But this girl was none of these things. She was fiery and bold, strong and confident, plain and raw.  She didn't like nor dislike her body; Actually, she'd never given it much thought. She loved her friends, adored her family, and lived in awe of her God. She was sad about poverty, drug-abuse, suicide and divorce. She was learning about the world she lived in, and she wanted to make a difference. She didn't have the answers. She was only a child. But she had a future full of time; Time to love, to work, to fight, to make change where change was needed.

But high school stole that future. At least, it tried it's very best.  She realised pretty soon that a girl was better sweet than strong. That opinions and intelligence were off-putting to the boys. And so, staring out the window of that bus, she decided. She'd become more likeable. Starting now, she'd be quiet and ladylike, sweet and shy. It would be better this way. So, overnight she changed. How easy it was! Like a wild goose; wings clipped, ready to be tamed.



The learning never stopped. Bit-by-bit, one well-meaning self-esteem workshop at a time, she discovered that she wasn't meant to like the way she looked.  Every time they split the girls and boys, she heard 'Your body...' this, and 'Your body...' that. 'You're beautiful, and gorgeous'. And 'Girl, true love is waiting'.  But the truth was, she didn't care. Or at least she hadn't until now. She'd wanted to talk about changing the world, about travelling, caring for the sick, and serving her God.  But alas, there were more pressing matters. For one, the shirts and jeans she donned each day were 'distracting' and 'immodest'. That scoop-necked tee showed too much of her pre-pubescent chest. She had dressed without a thought to how she looked. She'd dressed for practicality, and somehow, unknowingly, she'd put her brothers in harm's way. And so at school they gave her a large, bright-yellow top to wear. It may as well have said across it, 'SLUT'. For the remainder of the day, she hung her head in shame. 

She stopped trying in PE class, and she learned to quiet her opinions. She learned to hate her body, and to seek a man who'd lead. She learned to giggle, rather than laugh, tip-toe, rather than run, whisper, rather than speak. For years she kept it up. And it became her, it seemed.

But then, one day, when her report card said she ought to speak-up more, she saw her parents look at her, eyes full of confusion and surprise. In that moment, she realised what she'd done. She realised how she missed that loud, bold, daring girl.  She knew, now, she'd gone too far. But she didn't know how to go back. She cried, she grieved, she prayed. She wallowed for a while. She knew there must be more, and that she'd made a hideous mistake, but she'd lost herself, entirely.   The wild goose, now tamed, had forgotten how to fly...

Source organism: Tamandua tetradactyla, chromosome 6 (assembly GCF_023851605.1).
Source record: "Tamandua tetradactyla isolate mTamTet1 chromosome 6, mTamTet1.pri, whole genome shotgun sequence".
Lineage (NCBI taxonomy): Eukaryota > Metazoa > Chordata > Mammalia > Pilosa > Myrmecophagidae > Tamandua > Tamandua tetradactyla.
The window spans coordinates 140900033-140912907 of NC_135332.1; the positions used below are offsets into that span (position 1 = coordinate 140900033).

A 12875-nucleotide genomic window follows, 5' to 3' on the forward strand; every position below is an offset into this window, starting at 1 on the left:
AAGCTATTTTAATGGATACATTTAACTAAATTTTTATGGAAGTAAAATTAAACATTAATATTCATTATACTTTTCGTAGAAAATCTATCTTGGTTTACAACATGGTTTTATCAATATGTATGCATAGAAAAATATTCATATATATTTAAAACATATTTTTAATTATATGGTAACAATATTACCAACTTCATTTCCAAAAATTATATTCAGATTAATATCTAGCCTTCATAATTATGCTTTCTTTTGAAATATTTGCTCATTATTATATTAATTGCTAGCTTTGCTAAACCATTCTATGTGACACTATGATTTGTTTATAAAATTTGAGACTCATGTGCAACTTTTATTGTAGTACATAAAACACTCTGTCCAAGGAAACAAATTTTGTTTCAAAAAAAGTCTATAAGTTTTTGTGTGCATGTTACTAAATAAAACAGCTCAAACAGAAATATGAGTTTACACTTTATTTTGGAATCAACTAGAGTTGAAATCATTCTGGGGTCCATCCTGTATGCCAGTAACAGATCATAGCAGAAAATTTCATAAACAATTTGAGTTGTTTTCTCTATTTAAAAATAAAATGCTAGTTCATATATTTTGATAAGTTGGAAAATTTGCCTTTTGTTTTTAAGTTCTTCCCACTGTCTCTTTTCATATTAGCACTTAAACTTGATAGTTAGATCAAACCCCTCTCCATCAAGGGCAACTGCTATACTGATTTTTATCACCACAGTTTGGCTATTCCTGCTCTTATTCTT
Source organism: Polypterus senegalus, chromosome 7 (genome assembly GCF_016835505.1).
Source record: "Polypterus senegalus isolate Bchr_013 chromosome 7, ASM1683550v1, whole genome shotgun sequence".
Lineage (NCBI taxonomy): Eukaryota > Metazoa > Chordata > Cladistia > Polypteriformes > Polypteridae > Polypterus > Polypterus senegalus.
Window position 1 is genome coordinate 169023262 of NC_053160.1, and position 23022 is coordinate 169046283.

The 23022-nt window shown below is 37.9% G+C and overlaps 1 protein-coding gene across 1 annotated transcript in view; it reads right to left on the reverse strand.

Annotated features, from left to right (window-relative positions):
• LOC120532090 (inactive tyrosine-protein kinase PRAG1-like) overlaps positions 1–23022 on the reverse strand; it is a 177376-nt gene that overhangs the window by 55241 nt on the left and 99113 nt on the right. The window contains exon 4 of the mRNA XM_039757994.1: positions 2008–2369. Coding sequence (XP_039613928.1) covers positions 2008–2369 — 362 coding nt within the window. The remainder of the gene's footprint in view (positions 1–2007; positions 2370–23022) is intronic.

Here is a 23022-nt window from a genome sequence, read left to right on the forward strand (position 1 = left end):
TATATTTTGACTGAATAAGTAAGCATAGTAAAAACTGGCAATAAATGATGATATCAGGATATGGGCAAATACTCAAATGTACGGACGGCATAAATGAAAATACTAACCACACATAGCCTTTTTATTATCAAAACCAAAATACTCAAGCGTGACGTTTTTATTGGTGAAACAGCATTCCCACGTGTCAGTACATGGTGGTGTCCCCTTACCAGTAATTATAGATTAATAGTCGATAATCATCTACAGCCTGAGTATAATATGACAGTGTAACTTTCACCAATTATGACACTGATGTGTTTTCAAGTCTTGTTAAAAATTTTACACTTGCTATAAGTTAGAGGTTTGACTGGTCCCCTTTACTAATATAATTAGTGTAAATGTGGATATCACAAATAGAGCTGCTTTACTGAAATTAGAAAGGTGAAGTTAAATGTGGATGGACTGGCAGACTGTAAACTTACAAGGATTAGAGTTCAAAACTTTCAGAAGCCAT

.............................



There is catharsis in the re-telling of painful events, but it must be known too, that there was more to her story. There was healing, and there was hope. There was a God who never changed, and a fire that He stirred. There was a woman, who emerged, more confident than ever. There was the rising of a Jesus feminist*; strong, courageous, sure. And there is so much growth to come, of that I am convinced!

*Credit to Sarah Bessey for the term 'Jesus Feminist'. On point Sarah. 

Tuesday, June 25, 2013

Samuel S. Martin has written an excellent resource for Christians seeking a soundly biblical basis for parenting without corporal discipline. The free e-book is available here, thanks to Samuel's generosity. Please consider donating to Samuel's on-going work which is ministering grace and mercy to many families. (He has no idea about that last bit :) )

Click here:

http://whynottrainachild.com/2013/06/22/download-martins-book/


That above link takes you to Why Not Train a Child, a clearing house of information and Christian arguments against the teaching of the Pearls. Great place to find gentle, sane alternatives to bringing up children.